An Eight-Month Sample of Marine Stratocumulus Cloud Fraction, Albedo, and Integrated Liquid Water

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  • 1 Department of Meteorology, Pennsylvania State University, University Park, Pennsylvania
  • | 2 NOAA/ERL/WPL, Boulder, Colorado
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Abstract

As part of the First International Satellite Cloud Climatology Regional Experiment (FIRE), a surface meteorology and shortwave/longwave irradiance station was operated in a marine stratocumulus regime on the northwest tip of San Nicolas island off the coast of Southern California. Measurements were taken from March through October 1987, including a FIRE Intensive Field Operation (IFO) held in July. Algorithms were developed to use the longwave irradiance data to estimate fractional cloudiness and to use the shortwave irradiance to estimate cloud albedo and integrated cloud liquid water content. Cloud base height is estimated from computations of the lifting condensation level. The algorithms are tested against direct measurements made during the IFO; a 30% adjustment was made to the liquid water parameterization. The algorithms are then applied to the entire database. The stratocumulus clouds over the island are found to have a cloud base height of about 400 m, an integrated liquid water content of 75 gm−2, a fractional cloudiness of 0.95, and an albedo of 0.55. Integrated liquid water content rarely exceeds 350 g m−2 and albedo rarely exceeds 0.90 for stratocumulus clouds. Over the summer months, the average cloud fraction shows a maximum at sunrise of 0.74 and a minimum at sunset of 0.41. Over the same period, the average cloud albedo shows a maximum of 0.61 at sunrise and a minimum of 0.31 a few hours after local noon (although the estimate is more uncertain because of the extreme solar zenith angle). The use of joint frequency distributions of fractional cloudiness with solar transmittance or cloud base height to classify cloud types appears to be useful.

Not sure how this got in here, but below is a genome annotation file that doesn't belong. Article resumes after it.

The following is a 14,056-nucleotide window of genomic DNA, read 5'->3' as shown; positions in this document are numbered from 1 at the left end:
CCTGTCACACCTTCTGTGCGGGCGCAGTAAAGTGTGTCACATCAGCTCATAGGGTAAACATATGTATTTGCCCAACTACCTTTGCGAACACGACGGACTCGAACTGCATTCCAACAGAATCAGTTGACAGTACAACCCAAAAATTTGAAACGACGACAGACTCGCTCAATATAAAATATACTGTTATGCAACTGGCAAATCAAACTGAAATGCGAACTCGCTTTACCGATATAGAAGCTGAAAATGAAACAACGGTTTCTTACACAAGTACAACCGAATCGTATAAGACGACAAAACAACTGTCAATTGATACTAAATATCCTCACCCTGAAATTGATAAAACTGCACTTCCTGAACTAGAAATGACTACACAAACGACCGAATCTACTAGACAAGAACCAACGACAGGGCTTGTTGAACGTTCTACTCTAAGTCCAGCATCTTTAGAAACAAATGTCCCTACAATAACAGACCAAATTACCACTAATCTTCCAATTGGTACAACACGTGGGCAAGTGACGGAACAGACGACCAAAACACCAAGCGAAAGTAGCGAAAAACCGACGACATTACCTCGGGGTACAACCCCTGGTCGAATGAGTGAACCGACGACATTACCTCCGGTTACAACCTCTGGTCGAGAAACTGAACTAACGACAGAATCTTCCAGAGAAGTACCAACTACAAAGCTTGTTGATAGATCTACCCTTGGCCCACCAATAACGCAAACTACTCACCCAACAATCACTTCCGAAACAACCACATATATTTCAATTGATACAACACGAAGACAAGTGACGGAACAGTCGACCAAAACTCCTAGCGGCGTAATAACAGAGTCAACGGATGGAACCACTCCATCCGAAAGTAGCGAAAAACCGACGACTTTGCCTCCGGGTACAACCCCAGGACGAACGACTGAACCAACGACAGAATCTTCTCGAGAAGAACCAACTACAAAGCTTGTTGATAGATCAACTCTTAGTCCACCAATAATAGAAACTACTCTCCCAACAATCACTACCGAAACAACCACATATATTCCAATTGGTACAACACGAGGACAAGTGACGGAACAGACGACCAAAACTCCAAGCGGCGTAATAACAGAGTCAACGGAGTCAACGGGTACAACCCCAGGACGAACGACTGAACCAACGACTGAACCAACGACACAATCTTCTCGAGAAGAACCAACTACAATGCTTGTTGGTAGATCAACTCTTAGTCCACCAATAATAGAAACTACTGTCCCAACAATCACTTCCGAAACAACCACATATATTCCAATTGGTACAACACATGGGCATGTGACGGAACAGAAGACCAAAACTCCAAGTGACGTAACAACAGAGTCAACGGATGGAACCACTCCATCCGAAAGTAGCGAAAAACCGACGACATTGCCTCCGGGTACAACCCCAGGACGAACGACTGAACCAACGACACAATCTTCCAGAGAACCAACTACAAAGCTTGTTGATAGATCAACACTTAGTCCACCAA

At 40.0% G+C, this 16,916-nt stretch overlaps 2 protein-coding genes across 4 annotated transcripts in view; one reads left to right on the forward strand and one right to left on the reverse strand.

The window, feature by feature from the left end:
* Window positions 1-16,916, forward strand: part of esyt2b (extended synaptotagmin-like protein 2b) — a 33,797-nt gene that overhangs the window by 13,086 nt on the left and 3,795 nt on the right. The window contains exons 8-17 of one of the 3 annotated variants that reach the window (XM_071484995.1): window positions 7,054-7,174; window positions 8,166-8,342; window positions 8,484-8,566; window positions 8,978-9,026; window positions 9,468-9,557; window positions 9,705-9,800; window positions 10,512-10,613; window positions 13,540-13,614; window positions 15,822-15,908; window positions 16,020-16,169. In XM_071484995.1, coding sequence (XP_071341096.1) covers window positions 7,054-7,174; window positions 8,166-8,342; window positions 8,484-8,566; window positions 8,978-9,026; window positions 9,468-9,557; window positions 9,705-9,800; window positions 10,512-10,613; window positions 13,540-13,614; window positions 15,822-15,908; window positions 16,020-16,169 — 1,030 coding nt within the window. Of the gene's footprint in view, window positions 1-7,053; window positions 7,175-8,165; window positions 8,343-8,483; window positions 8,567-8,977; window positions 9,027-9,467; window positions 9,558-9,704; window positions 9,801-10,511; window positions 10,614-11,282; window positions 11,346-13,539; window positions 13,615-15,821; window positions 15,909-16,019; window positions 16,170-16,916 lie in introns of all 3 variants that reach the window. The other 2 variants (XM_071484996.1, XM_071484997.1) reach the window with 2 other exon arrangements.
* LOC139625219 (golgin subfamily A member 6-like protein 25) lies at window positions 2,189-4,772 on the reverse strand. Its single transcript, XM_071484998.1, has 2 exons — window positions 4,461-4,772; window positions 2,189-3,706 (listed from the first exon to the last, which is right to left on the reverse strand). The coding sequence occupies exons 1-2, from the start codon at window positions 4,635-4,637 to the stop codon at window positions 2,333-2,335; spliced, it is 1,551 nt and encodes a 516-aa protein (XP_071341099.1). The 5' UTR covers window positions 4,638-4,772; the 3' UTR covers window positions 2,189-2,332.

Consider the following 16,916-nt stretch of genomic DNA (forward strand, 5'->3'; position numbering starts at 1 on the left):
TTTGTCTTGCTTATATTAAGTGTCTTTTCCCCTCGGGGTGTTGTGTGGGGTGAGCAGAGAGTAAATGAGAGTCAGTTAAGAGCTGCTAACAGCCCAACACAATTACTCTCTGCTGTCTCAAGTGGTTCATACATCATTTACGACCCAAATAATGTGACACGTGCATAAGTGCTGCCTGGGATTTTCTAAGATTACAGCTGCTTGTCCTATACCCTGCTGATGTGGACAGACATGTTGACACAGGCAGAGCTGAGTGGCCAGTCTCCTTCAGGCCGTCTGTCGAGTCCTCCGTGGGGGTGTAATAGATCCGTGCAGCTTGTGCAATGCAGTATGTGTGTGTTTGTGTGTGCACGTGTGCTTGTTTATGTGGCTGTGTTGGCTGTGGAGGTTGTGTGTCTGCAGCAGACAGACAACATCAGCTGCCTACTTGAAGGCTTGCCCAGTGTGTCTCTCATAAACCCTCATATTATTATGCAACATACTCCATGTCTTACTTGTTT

Abstract

As part of the First International Satellite Cloud Climatology Regional Experiment (FIRE), a surface meteorology and shortwave/longwave irradiance station was operated in a marine stratocumulus regime on the northwest tip of San Nicolas island off the coast of Southern California. Measurements were taken from March through October 1987, including a FIRE Intensive Field Operation (IFO) held in July. Algorithms were developed to use the longwave irradiance data to estimate fractional cloudiness and to use the shortwave irradiance to estimate cloud albedo and integrated cloud liquid water content. Cloud base height is estimated from computations of the lifting condensation level. The algorithms are tested against direct measurements made during the IFO; a 30% adjustment was made to the liquid water parameterization. The algorithms are then applied to the entire database. The stratocumulus clouds over the island are found to have a cloud base height of about 400 m, an integrated liquid water content of 75 gm−2, a fractional cloudiness of 0.95, and an albedo of 0.55. Integrated liquid water content rarely exceeds 350 g m−2 and albedo rarely exceeds 0.90 for stratocumulus clouds. Over the summer months, the average cloud fraction shows a maximum at sunrise of 0.74 and a minimum at sunset of 0.41. Over the same period, the average cloud albedo shows a maximum of 0.61 at sunrise and a minimum of 0.31 a few hours after local noon (although the estimate is more uncertain because of the extreme solar zenith angle). The use of joint frequency distributions of fractional cloudiness with solar transmittance or cloud base height to classify cloud types appears to be useful.

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